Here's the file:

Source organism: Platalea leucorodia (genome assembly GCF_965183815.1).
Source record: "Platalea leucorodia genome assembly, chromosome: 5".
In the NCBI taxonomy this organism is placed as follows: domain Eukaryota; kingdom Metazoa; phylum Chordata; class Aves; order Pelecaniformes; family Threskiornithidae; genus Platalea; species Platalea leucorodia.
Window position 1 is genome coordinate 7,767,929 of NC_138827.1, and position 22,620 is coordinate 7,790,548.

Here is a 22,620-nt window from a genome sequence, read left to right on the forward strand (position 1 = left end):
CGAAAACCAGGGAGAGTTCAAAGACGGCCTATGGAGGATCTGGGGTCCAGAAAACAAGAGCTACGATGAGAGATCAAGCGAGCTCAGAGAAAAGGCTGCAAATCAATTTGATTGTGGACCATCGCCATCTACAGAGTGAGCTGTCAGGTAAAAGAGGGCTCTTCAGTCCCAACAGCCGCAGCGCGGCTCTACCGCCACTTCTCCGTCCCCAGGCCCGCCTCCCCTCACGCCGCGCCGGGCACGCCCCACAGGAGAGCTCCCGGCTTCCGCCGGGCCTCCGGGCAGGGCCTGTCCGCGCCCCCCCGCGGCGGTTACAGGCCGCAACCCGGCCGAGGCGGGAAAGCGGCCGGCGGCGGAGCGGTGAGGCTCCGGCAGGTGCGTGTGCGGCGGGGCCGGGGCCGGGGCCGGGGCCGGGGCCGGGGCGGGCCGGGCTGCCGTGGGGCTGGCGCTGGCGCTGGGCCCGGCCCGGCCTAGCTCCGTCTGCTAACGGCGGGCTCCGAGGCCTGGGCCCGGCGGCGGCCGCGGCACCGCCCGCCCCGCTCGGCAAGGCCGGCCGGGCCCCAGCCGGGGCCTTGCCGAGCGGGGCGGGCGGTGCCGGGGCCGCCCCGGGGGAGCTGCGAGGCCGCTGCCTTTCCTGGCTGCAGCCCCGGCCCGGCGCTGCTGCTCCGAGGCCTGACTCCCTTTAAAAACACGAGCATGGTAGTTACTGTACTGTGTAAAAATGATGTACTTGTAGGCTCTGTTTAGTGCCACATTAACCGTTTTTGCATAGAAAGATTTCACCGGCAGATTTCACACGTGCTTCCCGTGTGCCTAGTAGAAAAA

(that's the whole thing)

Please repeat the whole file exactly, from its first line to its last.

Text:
Source organism: Platalea leucorodia (genome assembly GCF_965183815.1).
Source record: "Platalea leucorodia genome assembly, chromosome: 5".
In the NCBI taxonomy this organism is placed as follows: domain Eukaryota; kingdom Metazoa; phylum Chordata; class Aves; order Pelecaniformes; family Threskiornithidae; genus Platalea; species Platalea leucorodia.
Window position 1 is genome coordinate 7,767,929 of NC_138827.1, and position 22,620 is coordinate 7,790,548.

Here is a 22,620-nt window from a genome sequence, read left to right on the forward strand (position 1 = left end):
CGAAAACCAGGGAGAGTTCAAAGACGGCCTATGGAGGATCTGGGGTCCAGAAAACAAGAGCTACGATGAGAGATCAAGCGAGCTCAGAGAAAAGGCTGCAAATCAATTTGATTGTGGACCATCGCCATCTACAGAGTGAGCTGTCAGGTAAAAGAGGGCTCTTCAGTCCCAACAGCCGCAGCGCGGCTCTACCGCCACTTCTCCGTCCCCAGGCCCGCCTCCCCTCACGCCGCGCCGGGCACGCCCCACAGGAGAGCTCCCGGCTTCCGCCGGGCCTCCGGGCAGGGCCTGTCCGCGCCCCCCCGCGGCGGTTACAGGCCGCAACCCGGCCGAGGCGGGAAAGCGGCCGGCGGCGGAGCGGTGAGGCTCCGGCAGGTGCGTGTGCGGCGGGGCCGGGGCCGGGGCCGGGGCCGGGGCCGGGGCGGGCCGGGCTGCCGTGGGGCTGGCGCTGGCGCTGGGCCCGGCCCGGCCTAGCTCCGTCTGCTAACGGCGGGCTCCGAGGCCTGGGCCCGGCGGCGGCCGCGGCACCGCCCGCCCCGCTCGGCAAGGCCGGCCGGGCCCCAGCCGGGGCCTTGCCGAGCGGGGCGGGCGGTGCCGGGGCCGCCCCGGGGGAGCTGCGAGGCCGCTGCCTTTCCTGGCTGCAGCCCCGGCCCGGCGCTGCTGCTCCGAGGCCTGACTCCCTTTAAAAACACGAGCATGGTAGTTACTGTACTGTGTAAAAATGATGTACTTGTAGGCTCTGTTTAGTGCCACATTAACCGTTTTTGCATAGAAAGATTTCACCGGCAGATTTCACACGTGCTTCCCGTGTGCCTAGTAGAAAAA